Friday, 23 Oct 2020

North Korea has ‘probably’ created nuclear devices for ballistic missiles –SHOCK UN report

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The report has been elaborated by an independent board of experts overseeing UN sanctions. According to the document, the nations, which it did not name, believed North Korea’s past six nuclear tests had likely helped it create miniaturised nuclear devices.

North Korea’s last nuclear test was carried out on September 2017.

The paper was sent to the 15-member UN Security Council North Korea sanctions committee on Monday.

The report reads: “The Democratic People’s Republic of Korea is continuing its nuclear program, including the production of highly enriched uranium and construction of an experimental light water reactor.

“A Member State assessed that the Democratic People’s Republic of Korea is continuing production of nuclear weapons.”

North Korean leader Kim Jong Un said last week there would be no more war as the nation’s nuclear weapons establish its safety despite incessant outside tension and military intimidation.

The UN document said one country, which was not named, believed that North Korea “may seek to further develop miniaturisation in order to allow incorporation of technological

improvements such as penetration aid packages or, potentially, to develop multiple warhead systems.”

The international body has been sanctioning North Korea since 2006 over its nuclear and ballistic missile activities.

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The Security Council has regularly reinforced the penalties in an attempt to halt the funding for those programs.

Mr Kim has met US President Donald Trump three times since 2018 but US calls for North Korea to give up its nuclear weapons were not successful.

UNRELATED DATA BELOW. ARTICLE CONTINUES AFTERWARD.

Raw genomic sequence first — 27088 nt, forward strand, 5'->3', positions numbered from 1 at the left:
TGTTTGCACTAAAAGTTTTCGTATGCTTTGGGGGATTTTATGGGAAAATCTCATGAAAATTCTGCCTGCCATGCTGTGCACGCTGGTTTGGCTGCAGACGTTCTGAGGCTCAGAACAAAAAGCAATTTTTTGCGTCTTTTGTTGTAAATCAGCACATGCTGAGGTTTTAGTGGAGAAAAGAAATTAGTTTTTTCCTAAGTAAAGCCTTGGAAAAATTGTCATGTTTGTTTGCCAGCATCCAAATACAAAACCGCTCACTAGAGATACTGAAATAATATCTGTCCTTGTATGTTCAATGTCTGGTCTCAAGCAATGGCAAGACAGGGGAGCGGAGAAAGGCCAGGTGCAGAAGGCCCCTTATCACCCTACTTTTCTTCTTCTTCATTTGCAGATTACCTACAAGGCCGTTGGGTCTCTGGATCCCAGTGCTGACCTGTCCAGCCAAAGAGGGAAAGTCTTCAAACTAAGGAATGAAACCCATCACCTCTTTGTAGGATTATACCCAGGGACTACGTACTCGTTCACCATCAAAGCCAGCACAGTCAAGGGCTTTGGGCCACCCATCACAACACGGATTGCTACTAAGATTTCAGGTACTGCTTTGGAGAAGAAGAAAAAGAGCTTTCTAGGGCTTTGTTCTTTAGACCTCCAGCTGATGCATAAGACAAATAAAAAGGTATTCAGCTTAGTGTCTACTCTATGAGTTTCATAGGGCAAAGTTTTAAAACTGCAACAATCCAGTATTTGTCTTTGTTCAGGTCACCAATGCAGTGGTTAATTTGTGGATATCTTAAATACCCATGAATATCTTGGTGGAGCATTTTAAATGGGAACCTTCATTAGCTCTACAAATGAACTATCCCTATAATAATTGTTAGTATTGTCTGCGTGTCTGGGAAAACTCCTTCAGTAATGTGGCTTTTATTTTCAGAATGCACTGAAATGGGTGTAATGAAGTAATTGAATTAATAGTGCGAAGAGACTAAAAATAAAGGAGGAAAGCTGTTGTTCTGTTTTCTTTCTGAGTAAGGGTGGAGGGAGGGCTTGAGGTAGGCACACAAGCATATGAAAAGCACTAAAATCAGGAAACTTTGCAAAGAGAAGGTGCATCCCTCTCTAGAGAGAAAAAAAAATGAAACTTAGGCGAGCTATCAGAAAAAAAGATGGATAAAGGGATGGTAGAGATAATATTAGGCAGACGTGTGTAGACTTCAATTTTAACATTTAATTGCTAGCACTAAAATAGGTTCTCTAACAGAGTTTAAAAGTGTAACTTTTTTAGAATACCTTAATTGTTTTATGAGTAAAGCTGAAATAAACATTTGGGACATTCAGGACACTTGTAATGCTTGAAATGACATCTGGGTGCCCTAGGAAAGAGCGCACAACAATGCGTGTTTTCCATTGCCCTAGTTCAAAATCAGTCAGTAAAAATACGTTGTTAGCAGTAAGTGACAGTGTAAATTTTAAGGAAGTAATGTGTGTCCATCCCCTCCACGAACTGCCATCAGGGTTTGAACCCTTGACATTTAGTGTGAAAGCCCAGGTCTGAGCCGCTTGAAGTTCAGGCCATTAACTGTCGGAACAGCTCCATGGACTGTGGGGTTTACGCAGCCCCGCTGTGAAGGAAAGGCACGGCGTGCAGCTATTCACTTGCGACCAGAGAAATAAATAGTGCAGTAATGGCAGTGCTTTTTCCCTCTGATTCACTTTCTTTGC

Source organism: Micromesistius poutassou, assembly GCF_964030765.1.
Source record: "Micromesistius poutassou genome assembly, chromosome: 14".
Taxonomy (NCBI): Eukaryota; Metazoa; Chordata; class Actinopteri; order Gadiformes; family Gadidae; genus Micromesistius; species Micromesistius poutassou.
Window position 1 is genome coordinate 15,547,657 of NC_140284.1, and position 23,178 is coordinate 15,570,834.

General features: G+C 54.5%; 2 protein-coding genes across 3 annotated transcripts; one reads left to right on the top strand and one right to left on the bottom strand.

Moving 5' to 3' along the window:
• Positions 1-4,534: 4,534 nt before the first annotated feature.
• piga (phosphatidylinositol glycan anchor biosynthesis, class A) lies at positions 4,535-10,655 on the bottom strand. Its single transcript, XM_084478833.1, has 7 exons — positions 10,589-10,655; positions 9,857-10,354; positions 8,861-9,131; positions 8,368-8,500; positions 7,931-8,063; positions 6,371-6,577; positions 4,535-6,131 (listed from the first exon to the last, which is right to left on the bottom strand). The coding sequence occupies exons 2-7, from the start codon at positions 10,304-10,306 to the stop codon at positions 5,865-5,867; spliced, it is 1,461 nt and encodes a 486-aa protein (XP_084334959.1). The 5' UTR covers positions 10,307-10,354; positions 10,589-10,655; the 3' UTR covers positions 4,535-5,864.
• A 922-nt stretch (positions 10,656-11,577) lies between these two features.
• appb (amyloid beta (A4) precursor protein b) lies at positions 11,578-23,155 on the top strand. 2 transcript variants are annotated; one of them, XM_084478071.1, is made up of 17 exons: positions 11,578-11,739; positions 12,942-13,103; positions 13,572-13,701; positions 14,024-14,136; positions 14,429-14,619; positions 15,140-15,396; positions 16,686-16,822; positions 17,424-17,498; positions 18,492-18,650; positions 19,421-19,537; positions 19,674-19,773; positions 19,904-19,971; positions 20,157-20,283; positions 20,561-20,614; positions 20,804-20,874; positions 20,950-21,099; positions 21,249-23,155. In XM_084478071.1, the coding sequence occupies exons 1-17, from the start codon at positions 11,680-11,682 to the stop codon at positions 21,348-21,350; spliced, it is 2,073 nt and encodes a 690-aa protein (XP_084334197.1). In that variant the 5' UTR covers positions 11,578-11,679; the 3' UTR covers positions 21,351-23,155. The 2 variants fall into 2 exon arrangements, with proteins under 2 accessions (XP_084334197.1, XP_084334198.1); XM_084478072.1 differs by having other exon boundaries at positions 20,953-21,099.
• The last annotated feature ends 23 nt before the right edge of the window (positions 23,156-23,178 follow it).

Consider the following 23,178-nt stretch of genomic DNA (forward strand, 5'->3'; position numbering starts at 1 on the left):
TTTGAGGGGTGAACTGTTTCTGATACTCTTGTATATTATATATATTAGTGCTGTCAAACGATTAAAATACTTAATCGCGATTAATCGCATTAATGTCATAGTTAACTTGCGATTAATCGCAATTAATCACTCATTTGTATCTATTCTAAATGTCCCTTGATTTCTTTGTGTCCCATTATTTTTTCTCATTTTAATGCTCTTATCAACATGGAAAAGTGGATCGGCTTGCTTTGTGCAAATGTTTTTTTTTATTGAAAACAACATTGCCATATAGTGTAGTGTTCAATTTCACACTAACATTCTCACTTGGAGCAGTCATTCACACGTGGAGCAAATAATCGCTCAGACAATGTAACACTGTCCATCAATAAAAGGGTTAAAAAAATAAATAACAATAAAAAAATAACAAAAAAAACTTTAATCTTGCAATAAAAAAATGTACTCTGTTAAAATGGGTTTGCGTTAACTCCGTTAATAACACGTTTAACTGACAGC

Equally, North Korea failed to get sanctions to come to an end.

Last month, Mr Trump said he is open to meeting Mr Kim again, even as North Korea indicates it is not interested in resuming halted nuclear talks.

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In an interview with Gray Television’s Greta Van Susteren, Mr Trump said: “I understand they want to meet and we would certainly do that.

”I would do it if I thought it was going to be helpful.”

When Ms Van Susteren asked him if he thought such a summit would be advantageous, Mr Trump said: “Probably. I have a very good relationship with him, so it probably would be.”

But North Korea has made it clear in two occasions that it does not intend to organise more meetings with the US.

It argued that another meeting would reinforce Mr Trump’s domestic political plans.

Kwon Jong Gun, a North Korean foreign ministry official, in an article in the state-run Korean Central News Agency, said: “Explicitly speaking once again, we have no intention to sit face to face with the US.”

Reinforcing the message, Senior North Korean diplomat Choe Son Hui said: ”We do not feel any need to sit face to face with the US, as it does not consider the Democratic People’s

Republic of Korea-United States dialogue as nothing more than a tool for grappling its political crisis.”

Despite this message from North Korea’s officials, Mr Trump has reiterated his relationship with Mr Kim remains strong.

Speaking to Ms Van Susteren, Mr Trump said: “Just so you understand, it’s been almost four years we’re not in a war. Almost anybody else would have been in a war.

“I get along, we talk, and let’s see what happens. But we’ve done a great job and haven’t been given the credit we deserve.”

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